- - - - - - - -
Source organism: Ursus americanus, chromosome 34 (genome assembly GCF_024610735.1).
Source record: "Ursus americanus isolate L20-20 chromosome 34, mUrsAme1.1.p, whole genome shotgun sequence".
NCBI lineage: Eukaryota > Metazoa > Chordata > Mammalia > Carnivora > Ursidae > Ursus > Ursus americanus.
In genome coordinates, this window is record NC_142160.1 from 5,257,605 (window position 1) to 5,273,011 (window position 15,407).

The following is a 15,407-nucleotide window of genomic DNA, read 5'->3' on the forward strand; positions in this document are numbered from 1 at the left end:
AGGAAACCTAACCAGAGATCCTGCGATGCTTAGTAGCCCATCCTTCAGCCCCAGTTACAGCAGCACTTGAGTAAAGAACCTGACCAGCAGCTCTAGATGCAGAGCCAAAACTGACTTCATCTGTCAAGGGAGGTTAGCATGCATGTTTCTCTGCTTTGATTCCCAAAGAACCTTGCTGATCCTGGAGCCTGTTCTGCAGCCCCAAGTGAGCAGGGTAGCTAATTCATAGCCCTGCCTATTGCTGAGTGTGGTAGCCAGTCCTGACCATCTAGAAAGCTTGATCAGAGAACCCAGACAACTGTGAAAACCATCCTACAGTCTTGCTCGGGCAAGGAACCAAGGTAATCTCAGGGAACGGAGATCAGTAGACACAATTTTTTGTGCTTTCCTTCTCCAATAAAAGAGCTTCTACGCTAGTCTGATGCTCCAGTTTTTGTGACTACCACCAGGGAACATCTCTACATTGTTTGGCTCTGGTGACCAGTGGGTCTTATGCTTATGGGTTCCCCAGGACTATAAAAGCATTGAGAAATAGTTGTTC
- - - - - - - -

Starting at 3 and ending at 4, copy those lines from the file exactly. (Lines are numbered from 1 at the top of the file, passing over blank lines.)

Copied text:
NCBI lineage: Eukaryota > Metazoa > Chordata > Mammalia > Carnivora > Ursidae > Ursus > Ursus americanus.
In genome coordinates, this window is record NC_142160.1 from 5,257,605 (window position 1) to 5,273,011 (window position 15,407).